More dads need to read with their children, says the Fatherhood Institute, which is running Fathers’ Story Week in a bid to get more men into the reading habit
Great dads do a lot more than just provide for their children - and some of the extra effort needed to be great can be as simple as reading a book.
Just one in eight dads takes the lead with reading to their children, despite studies showing a father’s involvement in a child’s early reading boosts academic success and leads to improved social and emotional wellbeing.
The huge benefits of dads reading with their children is what’s behind Fathers’ Story Week (June 10-16). Leading up to Father’s Day (June 16), the week aims to get schools, nurseries and libraries to organise events which will get more dads reading with their kids, using specially-created lesson plans and activity ideas.
Jeremy Davies, of the Fatherhood Institute which organises Fathers’ Story Week, says the aim of the week isn’t just academic, it’s also to celebrate fathers and their importance.
“Focus is on reading and fathers supporting their children’s learning,” he says, “but more broadly than that, it’s about spending time with children and showing an interest in what they’re doing.”
As well as encouraging school, nursery and library events, Fathers’ Story Week is also inviting everyone involved in the week to sign up for a four-week supported reading programme Fathers Reading Every Day (FRED).
The programme, which began in the US, sets targets for dads with their kids - 15 minutes a day for the first two weeks, and then 30 minutes a day for the next two weeks. Dads and kids record their reading in a log book.
FRED in the US has been shown to improve children’s reading accuracy, comprehension, reading rate, writing and behaviour.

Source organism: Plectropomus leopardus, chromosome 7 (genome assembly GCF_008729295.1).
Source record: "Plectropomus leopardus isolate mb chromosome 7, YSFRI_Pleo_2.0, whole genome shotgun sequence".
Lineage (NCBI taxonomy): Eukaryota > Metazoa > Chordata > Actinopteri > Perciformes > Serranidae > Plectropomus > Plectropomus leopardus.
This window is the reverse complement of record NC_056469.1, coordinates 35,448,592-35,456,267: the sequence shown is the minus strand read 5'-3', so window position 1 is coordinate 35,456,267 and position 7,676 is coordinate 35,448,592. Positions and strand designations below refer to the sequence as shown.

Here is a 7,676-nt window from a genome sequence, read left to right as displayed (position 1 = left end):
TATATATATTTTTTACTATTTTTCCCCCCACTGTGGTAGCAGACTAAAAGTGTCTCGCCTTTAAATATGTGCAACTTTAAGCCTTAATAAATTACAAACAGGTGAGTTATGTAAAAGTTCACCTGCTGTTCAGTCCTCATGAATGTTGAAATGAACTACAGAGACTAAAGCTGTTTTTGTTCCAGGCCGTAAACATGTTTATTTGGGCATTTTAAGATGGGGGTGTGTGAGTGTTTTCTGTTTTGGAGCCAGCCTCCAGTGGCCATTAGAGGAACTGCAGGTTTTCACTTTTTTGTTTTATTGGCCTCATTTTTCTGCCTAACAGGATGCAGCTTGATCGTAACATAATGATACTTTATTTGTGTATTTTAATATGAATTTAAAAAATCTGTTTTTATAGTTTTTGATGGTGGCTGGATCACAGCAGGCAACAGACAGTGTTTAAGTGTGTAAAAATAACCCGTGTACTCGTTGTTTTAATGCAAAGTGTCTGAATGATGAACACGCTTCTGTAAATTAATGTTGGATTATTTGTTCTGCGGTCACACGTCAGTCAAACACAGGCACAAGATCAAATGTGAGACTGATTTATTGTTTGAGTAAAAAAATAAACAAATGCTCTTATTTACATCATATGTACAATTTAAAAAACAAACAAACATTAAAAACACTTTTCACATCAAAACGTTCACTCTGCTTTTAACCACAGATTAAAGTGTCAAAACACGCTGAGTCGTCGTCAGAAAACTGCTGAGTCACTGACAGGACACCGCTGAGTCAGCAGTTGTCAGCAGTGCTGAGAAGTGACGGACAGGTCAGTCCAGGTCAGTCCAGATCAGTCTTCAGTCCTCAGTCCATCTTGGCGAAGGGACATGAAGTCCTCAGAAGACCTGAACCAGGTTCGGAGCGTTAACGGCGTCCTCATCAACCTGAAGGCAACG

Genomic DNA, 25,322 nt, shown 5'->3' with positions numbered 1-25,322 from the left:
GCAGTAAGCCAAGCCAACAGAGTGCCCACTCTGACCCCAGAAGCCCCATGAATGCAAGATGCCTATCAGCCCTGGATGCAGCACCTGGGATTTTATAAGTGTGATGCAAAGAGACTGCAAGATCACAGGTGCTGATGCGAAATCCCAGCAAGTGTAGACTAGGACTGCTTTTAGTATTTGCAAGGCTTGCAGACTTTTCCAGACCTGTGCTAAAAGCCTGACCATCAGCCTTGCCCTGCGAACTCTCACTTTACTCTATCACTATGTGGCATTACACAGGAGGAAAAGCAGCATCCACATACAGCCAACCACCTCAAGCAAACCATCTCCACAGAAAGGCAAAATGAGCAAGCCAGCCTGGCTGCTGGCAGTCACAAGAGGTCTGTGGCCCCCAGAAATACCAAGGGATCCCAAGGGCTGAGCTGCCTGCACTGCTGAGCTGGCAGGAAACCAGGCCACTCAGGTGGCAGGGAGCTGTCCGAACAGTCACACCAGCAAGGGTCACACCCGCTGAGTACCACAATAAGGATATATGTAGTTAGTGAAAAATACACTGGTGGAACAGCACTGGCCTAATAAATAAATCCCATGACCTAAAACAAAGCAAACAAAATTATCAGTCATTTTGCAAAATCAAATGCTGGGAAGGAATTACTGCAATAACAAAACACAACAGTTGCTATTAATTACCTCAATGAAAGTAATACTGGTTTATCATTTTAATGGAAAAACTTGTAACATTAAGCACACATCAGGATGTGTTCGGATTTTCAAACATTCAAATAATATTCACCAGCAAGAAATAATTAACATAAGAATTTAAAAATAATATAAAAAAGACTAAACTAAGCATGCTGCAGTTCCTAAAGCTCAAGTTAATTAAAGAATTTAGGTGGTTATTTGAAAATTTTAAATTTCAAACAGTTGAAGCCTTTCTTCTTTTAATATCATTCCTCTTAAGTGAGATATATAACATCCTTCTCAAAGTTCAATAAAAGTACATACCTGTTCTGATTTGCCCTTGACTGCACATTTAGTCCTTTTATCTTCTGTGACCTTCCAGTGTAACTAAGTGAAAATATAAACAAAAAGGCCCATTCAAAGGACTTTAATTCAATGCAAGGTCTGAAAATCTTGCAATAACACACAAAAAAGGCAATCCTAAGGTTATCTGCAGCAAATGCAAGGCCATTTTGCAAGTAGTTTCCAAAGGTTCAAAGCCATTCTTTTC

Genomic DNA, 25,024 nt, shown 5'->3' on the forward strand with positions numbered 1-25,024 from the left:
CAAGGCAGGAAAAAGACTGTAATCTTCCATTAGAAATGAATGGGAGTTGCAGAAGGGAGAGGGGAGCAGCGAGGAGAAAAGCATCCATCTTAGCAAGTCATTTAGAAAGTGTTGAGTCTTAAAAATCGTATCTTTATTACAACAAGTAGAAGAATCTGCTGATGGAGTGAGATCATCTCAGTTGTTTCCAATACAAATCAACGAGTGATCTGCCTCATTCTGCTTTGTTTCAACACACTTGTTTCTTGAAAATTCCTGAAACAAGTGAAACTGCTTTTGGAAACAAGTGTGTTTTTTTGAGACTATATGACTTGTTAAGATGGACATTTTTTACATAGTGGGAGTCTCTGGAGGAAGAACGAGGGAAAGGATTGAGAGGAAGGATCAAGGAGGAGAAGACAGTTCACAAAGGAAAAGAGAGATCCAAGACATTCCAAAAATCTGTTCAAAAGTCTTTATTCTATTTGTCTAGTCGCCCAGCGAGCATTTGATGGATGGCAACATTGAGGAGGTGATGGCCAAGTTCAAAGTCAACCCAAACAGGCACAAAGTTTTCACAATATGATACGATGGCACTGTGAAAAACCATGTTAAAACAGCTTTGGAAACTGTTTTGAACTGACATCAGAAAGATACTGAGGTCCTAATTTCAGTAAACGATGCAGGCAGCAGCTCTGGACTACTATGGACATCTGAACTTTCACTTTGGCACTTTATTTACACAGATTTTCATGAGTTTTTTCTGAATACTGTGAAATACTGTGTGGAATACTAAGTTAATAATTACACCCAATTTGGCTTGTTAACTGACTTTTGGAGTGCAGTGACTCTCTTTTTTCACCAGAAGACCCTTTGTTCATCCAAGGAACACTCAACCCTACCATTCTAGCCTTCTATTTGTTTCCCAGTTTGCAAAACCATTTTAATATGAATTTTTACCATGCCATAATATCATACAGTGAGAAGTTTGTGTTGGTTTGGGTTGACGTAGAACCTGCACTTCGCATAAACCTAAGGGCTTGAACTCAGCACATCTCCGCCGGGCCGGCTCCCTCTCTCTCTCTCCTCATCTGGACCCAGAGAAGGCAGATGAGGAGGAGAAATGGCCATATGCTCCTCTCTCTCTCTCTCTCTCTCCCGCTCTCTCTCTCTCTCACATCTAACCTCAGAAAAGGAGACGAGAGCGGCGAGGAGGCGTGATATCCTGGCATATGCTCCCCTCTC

It can also improve attainment in maths.
“In America FRED has had a really positive impact on the amount fathers read with their children,” says Davies, “because it gives reading some structure and children will remind their dads if they haven’t done their reading that day.”
Research by the Booktrust, a reading and writing charity, earlier this year found that a quarter of fathers blame working late for not reading with their children, but Davies points out: “FRED gets reading with children into fathers’ heads. It’s about getting into the habit. Give reading with your children as often as you can the priority it deserves.”
He points out that the programme will work just as well for busy mums too, adding: “That time cuddled up reading with somebody who loves you is such a beneficial thing, partly intellectually but also emotionally because it gives children a strong sense of security.
Jim Sells, programme manager at the National Literacy Trust, which endorses Fathers’ Story Week, points out there are lots of easy ways to get dads reading with their kids, such as just reading one book chapter per day, or spending 10 minutes reading a comic or magazine with the kids each night.
“It all makes a difference, and dads will have a great time doing it,” he says.
“It’s old-fashioned to think that encouraging reading is just down to mothers. Children learn behaviours from both parents and boys in particular benefit from male role models.”
Sells advises dads: “Put your feet up and read yourself - this will encourage your children to see reading as an enjoyable activity.
“We dads can make a huge difference to our children’s literacy development.”